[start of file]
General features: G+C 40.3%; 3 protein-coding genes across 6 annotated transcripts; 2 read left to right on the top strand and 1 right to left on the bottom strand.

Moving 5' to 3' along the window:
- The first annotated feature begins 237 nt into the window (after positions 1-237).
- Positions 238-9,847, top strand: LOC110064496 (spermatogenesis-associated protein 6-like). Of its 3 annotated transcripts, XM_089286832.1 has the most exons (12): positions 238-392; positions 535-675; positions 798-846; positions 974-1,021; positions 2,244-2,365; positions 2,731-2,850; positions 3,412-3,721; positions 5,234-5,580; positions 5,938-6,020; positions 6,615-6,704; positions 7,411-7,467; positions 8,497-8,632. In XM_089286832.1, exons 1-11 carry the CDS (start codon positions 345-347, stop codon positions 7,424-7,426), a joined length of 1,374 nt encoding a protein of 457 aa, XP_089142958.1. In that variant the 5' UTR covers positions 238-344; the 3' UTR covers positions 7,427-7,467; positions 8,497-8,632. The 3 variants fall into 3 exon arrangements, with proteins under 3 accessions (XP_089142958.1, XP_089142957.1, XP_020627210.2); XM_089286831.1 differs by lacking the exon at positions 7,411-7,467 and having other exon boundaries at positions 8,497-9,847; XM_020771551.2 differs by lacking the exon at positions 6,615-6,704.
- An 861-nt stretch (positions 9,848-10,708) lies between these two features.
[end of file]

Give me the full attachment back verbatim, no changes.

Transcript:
General features: G+C 40.3%; 3 protein-coding genes across 6 annotated transcripts; 2 read left to right on the top strand and 1 right to left on the bottom strand.

Moving 5' to 3' along the window:
- The first annotated feature begins 237 nt into the window (after positions 1-237).
- Positions 238-9,847, top strand: LOC110064496 (spermatogenesis-associated protein 6-like). Of its 3 annotated transcripts, XM_089286832.1 has the most exons (12): positions 238-392; positions 535-675; positions 798-846; positions 974-1,021; positions 2,244-2,365; positions 2,731-2,850; positions 3,412-3,721; positions 5,234-5,580; positions 5,938-6,020; positions 6,615-6,704; positions 7,411-7,467; positions 8,497-8,632. In XM_089286832.1, exons 1-11 carry the CDS (start codon positions 345-347, stop codon positions 7,424-7,426), a joined length of 1,374 nt encoding a protein of 457 aa, XP_089142958.1. In that variant the 5' UTR covers positions 238-344; the 3' UTR covers positions 7,427-7,467; positions 8,497-8,632. The 3 variants fall into 3 exon arrangements, with proteins under 3 accessions (XP_089142958.1, XP_089142957.1, XP_020627210.2); XM_089286831.1 differs by lacking the exon at positions 7,411-7,467 and having other exon boundaries at positions 8,497-9,847; XM_020771551.2 differs by lacking the exon at positions 6,615-6,704.
- An 861-nt stretch (positions 9,848-10,708) lies between these two features.